How to Display File Sizes in Megabytes (MB) Easily in Linux


The ls command is a vital tool for Linux users managing their files and directories. While the default output provides useful information, customizing it to display file sizes in a more understandable format can significantly enhance your file navigation experience. This comprehensive guide covers two essential aspects: understanding file sizes with ls and a specialized approach using ls -h --block-size=M to showcase file sizes in megabytes. Let’s dive into the world of ls customization!

Understanding File Sizes in ls:

By default, ls expresses file sizes in bytes, which may not be the most intuitive format, especially for large files. To bridge this gap, the human-readable option -h can be used to interpret file sizes more easily.

Customizing ls Output with -h:
  1. Basic Usage:
    ls -h
    This command provides a straightforward listing of files and directories with human-readable file sizes.
  2. Detailed Listing:
    ls -lh
    Combining -l for a detailed listing with -h shows sizes in a more readable format.
  3. Sorting by Size:
    ls -lhS
    The -S option sorts files by size, displaying the largest files first.
Advanced Techniques:

For those seeking more customization, integrating ls with other commands like awk or cut allows for tailored outputs. For instance:

ls -lh | awk '{print $5, $9}'

This command utilizes awk to print the file size and name, providing a customized output.

Displaying File Sizes in Megabytes:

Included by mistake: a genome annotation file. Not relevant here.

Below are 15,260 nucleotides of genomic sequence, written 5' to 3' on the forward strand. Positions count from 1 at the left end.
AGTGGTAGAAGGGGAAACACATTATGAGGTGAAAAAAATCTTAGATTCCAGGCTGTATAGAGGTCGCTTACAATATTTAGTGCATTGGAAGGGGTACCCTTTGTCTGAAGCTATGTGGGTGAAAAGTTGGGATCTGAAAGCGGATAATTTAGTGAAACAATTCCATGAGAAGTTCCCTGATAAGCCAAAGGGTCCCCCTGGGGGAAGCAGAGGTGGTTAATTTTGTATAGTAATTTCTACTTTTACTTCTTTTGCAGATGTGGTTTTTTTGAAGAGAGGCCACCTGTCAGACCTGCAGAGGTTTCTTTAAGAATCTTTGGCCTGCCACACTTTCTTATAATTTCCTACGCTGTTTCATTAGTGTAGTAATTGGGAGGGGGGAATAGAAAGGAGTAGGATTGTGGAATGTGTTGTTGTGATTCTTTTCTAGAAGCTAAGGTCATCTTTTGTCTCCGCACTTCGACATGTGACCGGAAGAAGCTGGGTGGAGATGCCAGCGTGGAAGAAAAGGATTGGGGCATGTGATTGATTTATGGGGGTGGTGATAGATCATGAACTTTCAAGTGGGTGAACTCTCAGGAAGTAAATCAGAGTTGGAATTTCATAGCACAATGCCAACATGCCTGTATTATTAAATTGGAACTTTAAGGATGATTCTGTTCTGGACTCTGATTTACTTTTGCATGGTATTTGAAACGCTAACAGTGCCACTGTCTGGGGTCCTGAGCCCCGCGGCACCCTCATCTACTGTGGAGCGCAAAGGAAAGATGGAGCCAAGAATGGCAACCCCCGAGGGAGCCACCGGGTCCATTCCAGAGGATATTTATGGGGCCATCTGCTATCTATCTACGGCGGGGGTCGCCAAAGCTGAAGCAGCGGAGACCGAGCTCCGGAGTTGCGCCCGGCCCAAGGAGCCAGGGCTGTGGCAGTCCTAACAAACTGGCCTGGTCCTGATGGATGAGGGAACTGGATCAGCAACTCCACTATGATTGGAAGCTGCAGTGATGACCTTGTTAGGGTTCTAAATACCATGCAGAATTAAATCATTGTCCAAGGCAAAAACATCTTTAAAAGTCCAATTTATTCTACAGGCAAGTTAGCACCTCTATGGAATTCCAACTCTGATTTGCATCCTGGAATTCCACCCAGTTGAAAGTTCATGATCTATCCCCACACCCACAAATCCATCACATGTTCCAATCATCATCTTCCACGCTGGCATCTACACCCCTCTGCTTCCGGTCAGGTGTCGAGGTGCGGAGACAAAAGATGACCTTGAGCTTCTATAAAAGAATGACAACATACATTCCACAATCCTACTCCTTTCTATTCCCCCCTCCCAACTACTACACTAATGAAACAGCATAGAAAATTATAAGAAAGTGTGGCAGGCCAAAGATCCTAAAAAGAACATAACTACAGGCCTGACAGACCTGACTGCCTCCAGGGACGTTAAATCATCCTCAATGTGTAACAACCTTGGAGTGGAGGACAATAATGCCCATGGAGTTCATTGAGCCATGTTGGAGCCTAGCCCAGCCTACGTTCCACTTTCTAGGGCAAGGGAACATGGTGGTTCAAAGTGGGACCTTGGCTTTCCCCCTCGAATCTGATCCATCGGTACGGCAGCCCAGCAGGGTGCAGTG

1. Basic Usage:
    ls -h --block-size=M
    This command lists files and directories with file sizes represented in megabytes.
Examples and Usage:
  1. Displaying a Detailed Listing in Megabytes:
    ls -lh --block-size=M
    The -lh combination provides a detailed listing, and --block-size=M ensures sizes are in megabytes.
  2. Sorting and Displaying in Megabytes:
    ls -lhS --block-size=M
    Combining -S for size-based sorting with --block-size=M gives a comprehensive listing with sizes in megabytes.
Making it Permanent:

To make changes permanent, consider updating your shell configuration file (e.g., ~/.bashrc or ~/.zshrc) with an alias like:

alias ls='ls -h --block-size=M'

Now, every time you use ls, file sizes will be displayed in megabytes by default.


Customizing the ls command to display file sizes in megabytes enhances your ability to navigate and manage files efficiently on Linux. Whether you’re a novice or an experienced user, incorporating these options into your workflow will make your file management tasks more intuitive and user-friendly.

By mastering the art of displaying file sizes in megabytes using the ls command, you’ll navigate directories with confidence and gain a deeper understanding of your file system. Happy exploring!